The X-axis of the APEX Matrix measures digital functionality across mobility, social, online and branch/ATMs from the vantage point of a consumer. The Y-axis measures the business impact by assessing adoption levels, customer experience scores, brand perception and financial impact. Across the two axes, Everest Group evaluates more than 70 parameters to identify the leaders, innovators, optimizers and aspirants for digital banking capabilities.
Robotic process automation, analytics and consumer-facing technology solutions drive 10 percent growth in banking BPO market.
“If banks do not get their act right, they might soon lose their relevance,” claims Everest Group in new research addressing the business process outsourcing (BPO) market in the banking industry. The fight to remain relevant in an evolving market of new-age consumer preferences and unprecedented external pressures is driving demand in the banking industry for technology solutions and third-party assistance, as reflected in an approximately 10 percent compound annual growth rate in the banking BPO market.
Describing the future outlook for banks, Everest Group points to evolving consumer preferences, macroeconomic and regulatory pressures, and increased competition from non-traditional players. Traditional, brick-and-mortar bank branches are losing significance as consumer interest in traditional banking channels declines. Banks are also under serious pressure to reduce costs, increase profitability and respond to greater regulatory and compliance requirements. Furthermore, competition from non-traditional sources is on the rise. Financial technology companies (FinTechs) are a serious threat as they provide a better consumer experience and benefits such as ease of use and improved functionality. Also, the market for digital wallets (e.g., Apple Pay), person-to-person (P2P) transfers (e.g., Facebook Messenger and SnapCash) and new-age banking solutions (such as applications for wearables, voice-activated assistances and personalized interfaces) is growing rapidly.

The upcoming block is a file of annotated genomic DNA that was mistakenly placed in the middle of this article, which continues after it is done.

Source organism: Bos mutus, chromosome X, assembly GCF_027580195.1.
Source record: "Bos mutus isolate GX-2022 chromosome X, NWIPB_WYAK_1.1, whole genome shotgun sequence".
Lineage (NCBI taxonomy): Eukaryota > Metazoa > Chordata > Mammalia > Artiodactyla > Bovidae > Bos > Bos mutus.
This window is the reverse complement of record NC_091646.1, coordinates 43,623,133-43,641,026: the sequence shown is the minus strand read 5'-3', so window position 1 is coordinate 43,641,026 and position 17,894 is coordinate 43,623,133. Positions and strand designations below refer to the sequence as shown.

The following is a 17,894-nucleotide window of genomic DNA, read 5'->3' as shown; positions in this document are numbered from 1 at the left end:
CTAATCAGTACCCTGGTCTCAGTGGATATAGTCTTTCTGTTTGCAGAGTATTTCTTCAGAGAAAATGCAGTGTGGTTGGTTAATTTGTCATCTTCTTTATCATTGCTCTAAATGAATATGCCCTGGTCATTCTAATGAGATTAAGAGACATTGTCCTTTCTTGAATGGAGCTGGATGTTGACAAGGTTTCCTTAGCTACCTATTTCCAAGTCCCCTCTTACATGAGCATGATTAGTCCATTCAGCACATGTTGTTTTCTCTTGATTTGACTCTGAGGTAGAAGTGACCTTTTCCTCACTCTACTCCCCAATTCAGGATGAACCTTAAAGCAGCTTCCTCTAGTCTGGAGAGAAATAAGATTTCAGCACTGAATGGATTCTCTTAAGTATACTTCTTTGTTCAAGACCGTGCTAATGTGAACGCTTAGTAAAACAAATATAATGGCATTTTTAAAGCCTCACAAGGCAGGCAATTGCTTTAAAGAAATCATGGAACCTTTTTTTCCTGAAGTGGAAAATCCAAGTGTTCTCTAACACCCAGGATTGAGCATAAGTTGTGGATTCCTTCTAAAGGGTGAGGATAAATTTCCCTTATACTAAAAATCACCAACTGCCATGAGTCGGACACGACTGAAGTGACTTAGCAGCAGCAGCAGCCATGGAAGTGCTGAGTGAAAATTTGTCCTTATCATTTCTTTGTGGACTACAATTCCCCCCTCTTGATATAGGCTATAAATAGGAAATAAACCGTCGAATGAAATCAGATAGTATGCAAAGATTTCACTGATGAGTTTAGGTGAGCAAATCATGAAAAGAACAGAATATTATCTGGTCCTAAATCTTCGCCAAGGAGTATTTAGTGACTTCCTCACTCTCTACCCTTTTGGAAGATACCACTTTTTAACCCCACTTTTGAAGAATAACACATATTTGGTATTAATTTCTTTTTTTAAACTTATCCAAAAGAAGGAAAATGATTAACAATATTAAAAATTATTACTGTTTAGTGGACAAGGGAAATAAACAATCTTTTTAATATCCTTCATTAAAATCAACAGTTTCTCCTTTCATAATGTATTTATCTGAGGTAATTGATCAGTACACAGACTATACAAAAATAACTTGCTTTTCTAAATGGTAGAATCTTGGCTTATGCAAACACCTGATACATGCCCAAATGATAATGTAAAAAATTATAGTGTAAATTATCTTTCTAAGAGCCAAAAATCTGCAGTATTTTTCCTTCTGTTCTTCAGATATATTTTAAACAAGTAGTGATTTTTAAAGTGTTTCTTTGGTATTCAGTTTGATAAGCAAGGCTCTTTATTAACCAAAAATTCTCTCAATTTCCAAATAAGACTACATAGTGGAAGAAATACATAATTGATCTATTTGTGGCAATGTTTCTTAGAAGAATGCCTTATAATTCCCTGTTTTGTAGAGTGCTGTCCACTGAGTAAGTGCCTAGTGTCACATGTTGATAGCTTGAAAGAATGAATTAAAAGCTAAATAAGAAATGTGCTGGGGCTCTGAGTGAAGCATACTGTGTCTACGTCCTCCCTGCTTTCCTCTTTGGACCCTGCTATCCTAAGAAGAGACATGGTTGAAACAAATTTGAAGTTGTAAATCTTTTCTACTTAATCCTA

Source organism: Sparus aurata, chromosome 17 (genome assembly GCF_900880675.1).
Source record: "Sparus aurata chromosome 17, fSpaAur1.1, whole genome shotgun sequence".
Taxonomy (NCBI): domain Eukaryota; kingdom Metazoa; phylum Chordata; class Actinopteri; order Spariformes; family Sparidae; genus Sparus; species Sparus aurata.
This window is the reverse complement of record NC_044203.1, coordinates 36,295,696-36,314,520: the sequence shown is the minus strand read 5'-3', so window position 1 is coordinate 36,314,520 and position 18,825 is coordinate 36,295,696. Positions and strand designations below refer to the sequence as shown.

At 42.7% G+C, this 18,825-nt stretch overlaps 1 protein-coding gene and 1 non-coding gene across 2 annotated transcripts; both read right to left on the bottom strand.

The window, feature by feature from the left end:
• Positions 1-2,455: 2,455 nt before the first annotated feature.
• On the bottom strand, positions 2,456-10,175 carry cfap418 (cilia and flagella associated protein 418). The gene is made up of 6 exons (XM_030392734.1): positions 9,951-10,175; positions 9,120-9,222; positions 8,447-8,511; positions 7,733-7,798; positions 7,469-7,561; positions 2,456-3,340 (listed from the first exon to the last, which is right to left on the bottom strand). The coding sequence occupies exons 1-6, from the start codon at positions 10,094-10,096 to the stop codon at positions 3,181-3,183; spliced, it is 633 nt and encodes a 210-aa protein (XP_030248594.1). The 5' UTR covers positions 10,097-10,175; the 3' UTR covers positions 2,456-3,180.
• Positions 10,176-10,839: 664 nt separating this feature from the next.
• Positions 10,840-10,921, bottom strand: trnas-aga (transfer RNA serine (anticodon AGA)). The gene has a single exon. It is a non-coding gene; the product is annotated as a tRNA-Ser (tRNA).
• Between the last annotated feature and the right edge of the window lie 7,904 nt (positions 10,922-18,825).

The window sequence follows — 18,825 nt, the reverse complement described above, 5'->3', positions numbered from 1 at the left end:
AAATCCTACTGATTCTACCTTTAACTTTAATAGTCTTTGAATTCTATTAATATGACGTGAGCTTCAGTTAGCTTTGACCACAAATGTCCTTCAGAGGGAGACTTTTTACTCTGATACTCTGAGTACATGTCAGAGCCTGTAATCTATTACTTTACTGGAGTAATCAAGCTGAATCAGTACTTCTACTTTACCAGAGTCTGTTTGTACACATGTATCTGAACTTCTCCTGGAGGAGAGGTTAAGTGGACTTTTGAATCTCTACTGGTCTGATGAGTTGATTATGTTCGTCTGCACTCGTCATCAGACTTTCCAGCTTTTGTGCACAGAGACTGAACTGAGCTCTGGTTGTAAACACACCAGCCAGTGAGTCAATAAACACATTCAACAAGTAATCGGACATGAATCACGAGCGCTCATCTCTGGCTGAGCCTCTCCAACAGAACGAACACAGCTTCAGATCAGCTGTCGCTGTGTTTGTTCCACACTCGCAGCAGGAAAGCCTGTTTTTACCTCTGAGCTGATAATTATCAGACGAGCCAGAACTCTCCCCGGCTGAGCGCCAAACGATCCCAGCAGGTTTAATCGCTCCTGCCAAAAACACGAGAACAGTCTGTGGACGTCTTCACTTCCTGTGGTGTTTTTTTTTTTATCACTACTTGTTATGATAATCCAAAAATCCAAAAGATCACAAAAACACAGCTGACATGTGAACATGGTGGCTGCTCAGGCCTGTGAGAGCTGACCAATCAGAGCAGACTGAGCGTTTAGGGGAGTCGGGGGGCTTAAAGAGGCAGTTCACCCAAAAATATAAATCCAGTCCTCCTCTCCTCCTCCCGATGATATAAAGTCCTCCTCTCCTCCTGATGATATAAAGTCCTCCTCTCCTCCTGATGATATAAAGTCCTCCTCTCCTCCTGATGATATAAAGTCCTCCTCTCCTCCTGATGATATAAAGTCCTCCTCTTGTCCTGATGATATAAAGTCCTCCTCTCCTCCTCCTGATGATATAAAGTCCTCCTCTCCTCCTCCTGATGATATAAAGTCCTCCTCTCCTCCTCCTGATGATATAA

“Consumer preferences are evolving fast, and banks need to align themselves with consumers’ desires,” said Anupam Jain, practice director at Everest Group. “The consumer wants their financial partner to be integrated with their daily life and to be easy to access. They want real-time advice based on their own transactions and behavior. This is why we are seeing growth in banking BPO: service providers can support banks by offering domain expertise and analytics; by leveraging technology to offer modern services; and by using tools like robotic process automation (RPA) to improve efficiency and cut costs.”
Jain points to four case studies cited in the research:
Other key findings:
These results and other findings are explored in a recently published Everest Group report: Banking BPO Annual Report 2016: Riding on the Digital Wave and Advancing in Automation. The report provides comprehensive coverage of the global banking BPO market including detailed analysis of market size and growth, buyer adoption trends, solution characteristics and the service provider landscape.
A critical factor behind the Wells Fargo fiasco was the incentivizing of employees based on their ability to achieve their sales targets by cross-selling products. While this is the easiest and lowest cost model for defining and measuring sales team performance, it can lead to fraud if left unchecked. In Wells Fargo’s case, over 5,300 employees were fired for fraud that occurred across multiple years and led to the exit of CEO John Stumpf.